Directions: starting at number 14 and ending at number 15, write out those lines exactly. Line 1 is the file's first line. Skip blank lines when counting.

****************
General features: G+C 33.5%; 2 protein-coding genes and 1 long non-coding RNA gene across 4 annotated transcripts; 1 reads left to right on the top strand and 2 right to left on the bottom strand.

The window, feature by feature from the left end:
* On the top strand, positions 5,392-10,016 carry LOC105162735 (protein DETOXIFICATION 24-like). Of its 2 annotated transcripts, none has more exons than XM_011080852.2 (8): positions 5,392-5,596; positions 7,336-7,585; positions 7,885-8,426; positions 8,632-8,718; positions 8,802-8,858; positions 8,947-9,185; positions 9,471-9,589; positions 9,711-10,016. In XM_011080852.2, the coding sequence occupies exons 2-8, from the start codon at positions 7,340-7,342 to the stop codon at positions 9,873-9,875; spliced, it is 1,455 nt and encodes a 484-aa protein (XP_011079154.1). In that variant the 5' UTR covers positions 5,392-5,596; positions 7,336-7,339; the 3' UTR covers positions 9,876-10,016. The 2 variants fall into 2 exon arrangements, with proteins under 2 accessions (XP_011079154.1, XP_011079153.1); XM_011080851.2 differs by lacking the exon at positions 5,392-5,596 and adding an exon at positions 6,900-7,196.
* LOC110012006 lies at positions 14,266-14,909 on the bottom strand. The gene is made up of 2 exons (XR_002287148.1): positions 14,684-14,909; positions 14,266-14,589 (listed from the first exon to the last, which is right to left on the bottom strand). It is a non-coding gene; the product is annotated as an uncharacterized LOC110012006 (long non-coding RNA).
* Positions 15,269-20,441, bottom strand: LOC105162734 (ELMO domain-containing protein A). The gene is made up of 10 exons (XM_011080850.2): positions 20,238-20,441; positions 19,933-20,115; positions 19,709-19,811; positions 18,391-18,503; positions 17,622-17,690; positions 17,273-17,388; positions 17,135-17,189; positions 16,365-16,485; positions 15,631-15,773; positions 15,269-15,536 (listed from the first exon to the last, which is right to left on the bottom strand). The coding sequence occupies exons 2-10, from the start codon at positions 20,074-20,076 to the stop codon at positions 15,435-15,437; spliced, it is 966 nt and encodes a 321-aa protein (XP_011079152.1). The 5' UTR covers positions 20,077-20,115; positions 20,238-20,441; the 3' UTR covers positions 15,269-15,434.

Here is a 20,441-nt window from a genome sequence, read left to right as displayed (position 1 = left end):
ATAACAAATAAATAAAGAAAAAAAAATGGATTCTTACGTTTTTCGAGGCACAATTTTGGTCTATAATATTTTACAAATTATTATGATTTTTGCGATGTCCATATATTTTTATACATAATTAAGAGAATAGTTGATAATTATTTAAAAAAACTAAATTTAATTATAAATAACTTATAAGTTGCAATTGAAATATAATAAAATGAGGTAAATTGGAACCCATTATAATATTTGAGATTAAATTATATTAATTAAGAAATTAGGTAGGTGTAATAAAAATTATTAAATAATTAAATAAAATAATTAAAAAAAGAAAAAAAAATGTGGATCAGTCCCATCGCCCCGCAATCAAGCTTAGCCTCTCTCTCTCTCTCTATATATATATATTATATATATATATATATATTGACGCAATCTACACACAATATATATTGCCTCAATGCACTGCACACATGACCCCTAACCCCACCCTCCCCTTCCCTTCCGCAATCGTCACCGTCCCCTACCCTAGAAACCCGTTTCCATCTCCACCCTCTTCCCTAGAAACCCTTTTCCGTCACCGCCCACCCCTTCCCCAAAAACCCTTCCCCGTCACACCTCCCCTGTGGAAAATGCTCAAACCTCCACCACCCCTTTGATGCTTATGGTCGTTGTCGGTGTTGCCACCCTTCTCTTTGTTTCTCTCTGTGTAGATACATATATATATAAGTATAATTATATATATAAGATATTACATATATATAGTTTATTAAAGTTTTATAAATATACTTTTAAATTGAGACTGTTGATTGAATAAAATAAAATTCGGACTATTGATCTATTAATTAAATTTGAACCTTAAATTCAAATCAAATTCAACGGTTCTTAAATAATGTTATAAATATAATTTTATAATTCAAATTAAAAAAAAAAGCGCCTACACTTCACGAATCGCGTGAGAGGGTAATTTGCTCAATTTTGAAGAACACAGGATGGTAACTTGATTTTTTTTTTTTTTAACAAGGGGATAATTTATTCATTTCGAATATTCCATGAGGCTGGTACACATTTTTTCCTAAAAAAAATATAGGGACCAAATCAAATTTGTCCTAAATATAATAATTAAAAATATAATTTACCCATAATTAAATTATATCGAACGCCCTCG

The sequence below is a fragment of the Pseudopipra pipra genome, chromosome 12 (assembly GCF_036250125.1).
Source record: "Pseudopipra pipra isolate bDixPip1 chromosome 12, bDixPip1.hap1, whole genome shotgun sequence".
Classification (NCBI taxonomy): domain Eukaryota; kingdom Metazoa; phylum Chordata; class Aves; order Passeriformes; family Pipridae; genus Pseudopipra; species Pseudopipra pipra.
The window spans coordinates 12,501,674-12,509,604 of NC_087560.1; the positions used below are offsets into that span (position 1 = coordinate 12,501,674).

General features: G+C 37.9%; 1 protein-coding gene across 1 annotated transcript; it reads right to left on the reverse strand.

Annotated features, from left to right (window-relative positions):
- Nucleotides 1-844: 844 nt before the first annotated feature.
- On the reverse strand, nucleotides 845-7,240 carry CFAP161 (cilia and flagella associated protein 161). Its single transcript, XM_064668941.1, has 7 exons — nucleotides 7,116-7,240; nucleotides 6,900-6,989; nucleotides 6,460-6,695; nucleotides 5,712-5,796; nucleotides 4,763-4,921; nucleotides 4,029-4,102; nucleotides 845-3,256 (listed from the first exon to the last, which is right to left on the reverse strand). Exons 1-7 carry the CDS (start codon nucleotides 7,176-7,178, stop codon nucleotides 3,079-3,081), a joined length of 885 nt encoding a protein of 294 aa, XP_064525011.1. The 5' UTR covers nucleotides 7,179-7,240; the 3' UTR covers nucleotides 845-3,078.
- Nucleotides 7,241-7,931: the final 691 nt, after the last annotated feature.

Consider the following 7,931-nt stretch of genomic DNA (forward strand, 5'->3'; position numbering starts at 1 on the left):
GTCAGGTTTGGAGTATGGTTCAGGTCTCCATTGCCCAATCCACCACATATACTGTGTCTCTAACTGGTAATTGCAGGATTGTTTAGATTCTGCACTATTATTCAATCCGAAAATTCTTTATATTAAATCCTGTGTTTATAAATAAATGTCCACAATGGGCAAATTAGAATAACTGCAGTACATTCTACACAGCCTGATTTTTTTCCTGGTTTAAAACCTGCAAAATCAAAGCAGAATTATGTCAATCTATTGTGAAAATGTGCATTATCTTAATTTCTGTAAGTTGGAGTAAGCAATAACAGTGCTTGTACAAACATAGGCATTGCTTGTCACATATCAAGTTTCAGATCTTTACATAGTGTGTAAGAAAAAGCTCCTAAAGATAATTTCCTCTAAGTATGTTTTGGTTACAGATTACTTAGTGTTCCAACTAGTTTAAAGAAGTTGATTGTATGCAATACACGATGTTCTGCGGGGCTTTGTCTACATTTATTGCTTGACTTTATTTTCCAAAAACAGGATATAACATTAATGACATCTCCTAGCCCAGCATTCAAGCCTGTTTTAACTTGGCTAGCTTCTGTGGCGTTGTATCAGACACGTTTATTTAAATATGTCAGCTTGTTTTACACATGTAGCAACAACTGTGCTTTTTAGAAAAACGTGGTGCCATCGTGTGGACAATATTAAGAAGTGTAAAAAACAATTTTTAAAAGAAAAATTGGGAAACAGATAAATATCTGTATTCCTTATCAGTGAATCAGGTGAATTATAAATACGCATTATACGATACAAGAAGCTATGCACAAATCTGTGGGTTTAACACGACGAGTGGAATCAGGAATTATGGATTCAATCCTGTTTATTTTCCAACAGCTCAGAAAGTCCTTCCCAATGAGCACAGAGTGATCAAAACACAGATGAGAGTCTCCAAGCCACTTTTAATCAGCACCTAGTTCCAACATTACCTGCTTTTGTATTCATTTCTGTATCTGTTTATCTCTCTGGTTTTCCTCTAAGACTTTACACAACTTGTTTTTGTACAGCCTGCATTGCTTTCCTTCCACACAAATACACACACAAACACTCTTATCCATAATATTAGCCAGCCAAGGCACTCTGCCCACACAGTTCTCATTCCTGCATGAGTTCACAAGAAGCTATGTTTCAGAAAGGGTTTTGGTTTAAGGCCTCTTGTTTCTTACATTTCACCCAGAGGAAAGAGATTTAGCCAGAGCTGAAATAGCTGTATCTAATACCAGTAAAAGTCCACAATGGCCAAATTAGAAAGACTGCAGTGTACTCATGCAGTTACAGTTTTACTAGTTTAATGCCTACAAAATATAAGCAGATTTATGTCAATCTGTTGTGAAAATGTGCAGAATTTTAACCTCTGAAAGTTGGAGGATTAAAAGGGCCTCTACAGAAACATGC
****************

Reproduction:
- Nucleotides 1-844: 844 nt before the first annotated feature.
- On the reverse strand, nucleotides 845-7,240 carry CFAP161 (cilia and flagella associated protein 161). Its single transcript, XM_064668941.1, has 7 exons — nucleotides 7,116-7,240; nucleotides 6,900-6,989; nucleotides 6,460-6,695; nucleotides 5,712-5,796; nucleotides 4,763-4,921; nucleotides 4,029-4,102; nucleotides 845-3,256 (listed from the first exon to the last, which is right to left on the reverse strand). Exons 1-7 carry the CDS (start codon nucleotides 7,176-7,178, stop codon nucleotides 3,079-3,081), a joined length of 885 nt encoding a protein of 294 aa, XP_064525011.1. The 5' UTR covers nucleotides 7,179-7,240; the 3' UTR covers nucleotides 845-3,078.